Solo Zone: Flexibility in a Crisis
- Tuesday, May 17, 2011
Imagine getting that phone call: a loved one has been involved in a horrible traffic accident in another state.
Can you freeze-frame your life at that moment, putting everything else on hold to jump on a plane to be at your loved one’s hospital bedside?
Of course, many people can’t. But Andrew Helms could. A single doctoral student at Indiana’s University of Notre Dame, Helms rushed to consult with his advisors, and then scrambled to the airport for a flight home to Texas.
Granted, working on a doctorate doesn’t require the same type of on-site commitment and responsibility as being professionally employed. But neither can graduate studies be easily maintained when you’re fraught with the relentless urgency of having a loved one undergo multiple surgeries. In different hospitals. By various specialists. With progress measured in excruciatingly indistinct increments. All of which awaited Andrew and his family as his brother’s long road to recovery began that summer day last year.
Brother, Can You Spare the Time?
At 18 years old, Peter is Andrew’s youngest brother, with two other siblings in the middle.Being the oldest has always given Andrew a tendency to play the role of protector for his brothers and sister, despite what he describes as “a healthy mixture of camaraderie and rivalry” between them.
“They are specially placed in my life for me to practice the discipline of brotherly love,” Andrew unabashedly reasons.“It’s easier to see how much they need my love when they are in trouble.”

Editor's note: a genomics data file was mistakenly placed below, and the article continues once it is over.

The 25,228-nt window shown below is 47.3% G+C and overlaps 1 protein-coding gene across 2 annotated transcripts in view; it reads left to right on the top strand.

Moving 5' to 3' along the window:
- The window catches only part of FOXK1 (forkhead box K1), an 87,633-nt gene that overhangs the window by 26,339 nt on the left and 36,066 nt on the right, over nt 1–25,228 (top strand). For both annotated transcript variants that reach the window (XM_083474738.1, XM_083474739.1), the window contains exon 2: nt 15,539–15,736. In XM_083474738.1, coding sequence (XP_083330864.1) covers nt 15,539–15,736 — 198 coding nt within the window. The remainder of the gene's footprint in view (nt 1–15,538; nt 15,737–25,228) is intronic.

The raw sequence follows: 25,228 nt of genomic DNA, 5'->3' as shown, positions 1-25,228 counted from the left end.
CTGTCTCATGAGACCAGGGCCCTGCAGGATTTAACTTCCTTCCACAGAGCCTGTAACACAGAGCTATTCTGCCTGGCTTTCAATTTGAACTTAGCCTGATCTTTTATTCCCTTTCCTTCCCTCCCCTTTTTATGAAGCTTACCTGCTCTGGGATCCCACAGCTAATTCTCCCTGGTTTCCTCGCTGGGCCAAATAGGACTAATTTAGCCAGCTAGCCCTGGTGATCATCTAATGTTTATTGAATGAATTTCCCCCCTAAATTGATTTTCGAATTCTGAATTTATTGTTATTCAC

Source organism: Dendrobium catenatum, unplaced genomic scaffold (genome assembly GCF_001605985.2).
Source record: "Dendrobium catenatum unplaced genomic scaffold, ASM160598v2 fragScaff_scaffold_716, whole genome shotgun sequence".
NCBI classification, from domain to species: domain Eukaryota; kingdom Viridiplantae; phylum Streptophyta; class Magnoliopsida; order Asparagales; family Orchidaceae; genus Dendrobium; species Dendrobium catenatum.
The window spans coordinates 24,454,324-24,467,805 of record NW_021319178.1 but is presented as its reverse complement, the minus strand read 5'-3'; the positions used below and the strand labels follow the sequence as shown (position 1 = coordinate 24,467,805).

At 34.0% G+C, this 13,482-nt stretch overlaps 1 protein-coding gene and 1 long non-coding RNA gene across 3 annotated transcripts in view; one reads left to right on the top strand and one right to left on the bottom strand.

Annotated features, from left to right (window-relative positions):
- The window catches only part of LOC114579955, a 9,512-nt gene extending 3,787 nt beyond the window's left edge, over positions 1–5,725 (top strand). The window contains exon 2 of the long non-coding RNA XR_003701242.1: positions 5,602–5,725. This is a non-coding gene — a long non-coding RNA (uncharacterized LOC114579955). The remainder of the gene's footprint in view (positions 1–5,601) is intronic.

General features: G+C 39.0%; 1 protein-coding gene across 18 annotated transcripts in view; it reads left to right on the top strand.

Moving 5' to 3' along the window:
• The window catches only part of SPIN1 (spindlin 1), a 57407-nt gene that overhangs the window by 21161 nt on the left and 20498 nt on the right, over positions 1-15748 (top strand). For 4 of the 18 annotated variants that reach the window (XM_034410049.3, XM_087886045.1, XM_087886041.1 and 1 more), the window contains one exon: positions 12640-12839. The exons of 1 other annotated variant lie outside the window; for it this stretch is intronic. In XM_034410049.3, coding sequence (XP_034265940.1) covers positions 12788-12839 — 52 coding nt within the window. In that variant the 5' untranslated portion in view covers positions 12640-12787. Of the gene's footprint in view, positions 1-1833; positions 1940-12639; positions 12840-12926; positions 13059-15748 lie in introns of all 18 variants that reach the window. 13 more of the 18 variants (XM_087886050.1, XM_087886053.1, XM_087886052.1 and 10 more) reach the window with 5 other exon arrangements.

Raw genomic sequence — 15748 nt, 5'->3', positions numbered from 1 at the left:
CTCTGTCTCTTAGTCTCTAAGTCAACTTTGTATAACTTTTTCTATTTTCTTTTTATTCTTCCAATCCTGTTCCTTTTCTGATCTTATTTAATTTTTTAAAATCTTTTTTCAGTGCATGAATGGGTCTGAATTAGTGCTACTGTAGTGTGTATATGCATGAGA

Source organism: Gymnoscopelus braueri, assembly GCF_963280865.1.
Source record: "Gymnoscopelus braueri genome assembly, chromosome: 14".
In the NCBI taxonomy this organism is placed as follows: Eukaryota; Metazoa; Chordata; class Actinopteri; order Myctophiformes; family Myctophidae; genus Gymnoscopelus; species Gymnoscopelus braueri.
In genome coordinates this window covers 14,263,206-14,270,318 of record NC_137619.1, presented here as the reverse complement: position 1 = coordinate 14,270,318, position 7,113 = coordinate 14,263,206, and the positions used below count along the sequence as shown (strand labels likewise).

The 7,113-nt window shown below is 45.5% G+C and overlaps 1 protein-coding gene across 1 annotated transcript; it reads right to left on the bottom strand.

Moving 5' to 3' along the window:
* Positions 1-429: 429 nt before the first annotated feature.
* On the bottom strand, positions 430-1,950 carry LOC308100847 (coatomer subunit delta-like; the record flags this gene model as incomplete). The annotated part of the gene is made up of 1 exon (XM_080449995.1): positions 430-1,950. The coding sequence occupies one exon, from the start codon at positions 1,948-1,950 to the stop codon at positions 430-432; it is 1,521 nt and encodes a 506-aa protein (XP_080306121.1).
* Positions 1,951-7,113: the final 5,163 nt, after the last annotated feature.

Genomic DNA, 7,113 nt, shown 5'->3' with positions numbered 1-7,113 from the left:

For the first few hours after that initial, crisis phone call, nobody really knew if Peter would survive. His small car had been hit broadside by a full-sized pickup truck at full speed, and heroic witnesses to the crash assumed the worst until paramedics arrived and managed to find a pulse. They rushed Peter by helicopter to a Fort Worth trauma center, suffering from severe paralysis, puncture wounds to his face, broken facial bones, and bleeding in his brain.
Surgeons were able to drill a hole in Peter’s skull to relieve some of the pressure on his brain, and they believed his spinal cord had been spared serious injury. And the Lord spared his life.
But little else.
Today, after ten months and several surgeries, Peter remains in a minimally conscious state, unable to communicate or voluntarily move his body except for slight twitches and eye movements. Although the progress that has taken place has been a blessing, that progresss has been disappointingly slow in coming. Yet family members have rallied around, joined by congregants from their church and friends in their community around Fort Worth to support the family in ways we never realize we need until such a crisis.
Most days, everyone’s time is spent maintaining a steady regimen of physical therapy so Peter’s limbs retain a range of motion and flexibility. Doctors remain hopeful about his prognosis, but he’s yet to reach the point where he’s eligible for intensive rehabilitation. So the family soldiers on with Peter at home, where his hospital bed has commandeered their former living room, and everyone’s routine now centers around his care.
Lessons of Faith and Purpose
The emotional, physical, and even spiritual toll on Peter’s family and friends has been immense, but at the same time, profoundly faith-building. As a doctoral philosophy student, Andrew has developed a keen awareness of how his own relationship with Christ has flourished during what could be a season of despondency.
“During the hardest moments, in the midst of deep grief and fear for Peter and all the things that he seems to have lost, God has sustained and comforted me with this thought: All those things… are gifts from Christ. Everything beautiful and praiseworthy in Peter is a direct reflection of Christ’s beauty and praiseworthiness. Therefore, nothing is really lost; instead, we’re being directed to look up from the broken image, back to the Person who formed it to resemble himself, and who really possesses those good things by right.”
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